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Thursday, September 3, 2015

Post vs. Articles Part II



As a continuation of last week’s post about blogs vs articles, I recently read an article that purported to show the differences between a blog post and an article online. Let’s look at some of the elements they listed:
Article: Casual writing style on a blog post, scholarly in an article.
MC: If you are writing on a travel blog about your vacation or recent mission trip, you could be casual with lots of photos and comments on the fun you are having and give some historical information about the site without being scholarly. However, if you are writing an article for an online encyclopedia about deserts in Egypt, a scholarly style is in order without your comments about the fun you had sliding down a sand dune in Egypt with your children. Note I said scholarly; I did not say boring.

Article: A blog post is primarily your opinion about the topic; whereas, an article post is more factual and doesn’t allow for your opinion.
MC: Don’t be fooled. Readers want to know what the topic will do for them, and they depend on your  help to see that.
Followers are Key: Readers expect more from those they follow. They expect well-researched information, but they want more from you. They want your opinion. They can find a list of facts in any encyclopedia or a quick Google search. If you want them to follow your site regularly and recommend it to others, they must “tune in” to find out what your take on the subject is. They want to know what you think, feel, and opine about the facts based on your experience. A few clicks and they know whether you are regurgitating a list of facts or interpreting the list to assist them to understand the topic. And, yes, they want to be up close and personal.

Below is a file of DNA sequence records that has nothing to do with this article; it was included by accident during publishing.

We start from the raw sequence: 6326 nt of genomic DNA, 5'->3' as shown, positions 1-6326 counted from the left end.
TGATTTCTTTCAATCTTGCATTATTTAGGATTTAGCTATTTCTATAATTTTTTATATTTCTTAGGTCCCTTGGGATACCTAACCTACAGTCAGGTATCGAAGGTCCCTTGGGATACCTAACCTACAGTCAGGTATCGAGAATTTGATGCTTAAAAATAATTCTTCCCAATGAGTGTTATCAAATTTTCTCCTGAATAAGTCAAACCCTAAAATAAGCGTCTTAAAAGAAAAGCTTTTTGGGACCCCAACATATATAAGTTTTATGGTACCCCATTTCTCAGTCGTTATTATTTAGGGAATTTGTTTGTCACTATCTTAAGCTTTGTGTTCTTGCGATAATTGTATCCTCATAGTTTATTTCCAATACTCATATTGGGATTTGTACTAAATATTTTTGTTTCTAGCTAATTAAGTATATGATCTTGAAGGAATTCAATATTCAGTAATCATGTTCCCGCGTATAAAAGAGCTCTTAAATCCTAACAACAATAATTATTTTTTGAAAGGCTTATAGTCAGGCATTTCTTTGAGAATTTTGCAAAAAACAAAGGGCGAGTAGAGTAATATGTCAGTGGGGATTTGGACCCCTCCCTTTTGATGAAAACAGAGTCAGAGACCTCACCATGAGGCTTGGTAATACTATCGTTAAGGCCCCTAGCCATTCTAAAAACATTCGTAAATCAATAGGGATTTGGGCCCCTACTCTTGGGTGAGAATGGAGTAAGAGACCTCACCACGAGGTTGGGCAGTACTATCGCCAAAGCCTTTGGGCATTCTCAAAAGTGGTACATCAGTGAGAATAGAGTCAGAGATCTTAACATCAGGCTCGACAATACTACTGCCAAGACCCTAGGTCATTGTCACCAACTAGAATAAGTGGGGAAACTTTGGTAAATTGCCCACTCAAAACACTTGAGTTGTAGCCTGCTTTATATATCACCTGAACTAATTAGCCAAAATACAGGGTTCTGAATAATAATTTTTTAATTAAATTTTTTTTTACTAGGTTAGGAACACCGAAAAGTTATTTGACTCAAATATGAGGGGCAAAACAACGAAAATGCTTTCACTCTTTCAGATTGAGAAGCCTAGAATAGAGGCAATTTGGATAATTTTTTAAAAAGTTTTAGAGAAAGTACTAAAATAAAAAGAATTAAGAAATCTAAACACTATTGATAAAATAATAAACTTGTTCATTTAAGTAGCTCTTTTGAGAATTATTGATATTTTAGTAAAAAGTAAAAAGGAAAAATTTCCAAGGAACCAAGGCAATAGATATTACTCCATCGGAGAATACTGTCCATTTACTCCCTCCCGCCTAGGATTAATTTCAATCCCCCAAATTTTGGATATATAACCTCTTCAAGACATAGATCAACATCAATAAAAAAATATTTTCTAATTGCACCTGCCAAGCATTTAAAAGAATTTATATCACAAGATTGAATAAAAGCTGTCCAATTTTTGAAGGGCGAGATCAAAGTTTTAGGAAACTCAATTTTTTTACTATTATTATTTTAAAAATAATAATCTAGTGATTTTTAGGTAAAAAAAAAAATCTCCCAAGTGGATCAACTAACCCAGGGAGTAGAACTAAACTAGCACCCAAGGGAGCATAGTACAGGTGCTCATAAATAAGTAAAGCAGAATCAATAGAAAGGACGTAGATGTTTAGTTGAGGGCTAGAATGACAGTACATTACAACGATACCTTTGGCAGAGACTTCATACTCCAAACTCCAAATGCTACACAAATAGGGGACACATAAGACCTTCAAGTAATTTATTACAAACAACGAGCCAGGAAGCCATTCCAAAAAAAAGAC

Caution: Giving out personal information may come back to haunt you. You’ve seen the cops and robbers television shows that send shivers up your spine. Use some practical safety guidelines when giving out family information like home address, children and grandchildren names and pictures, your social security number - gotcha ya! Be smart about what your share with the world you cannot see.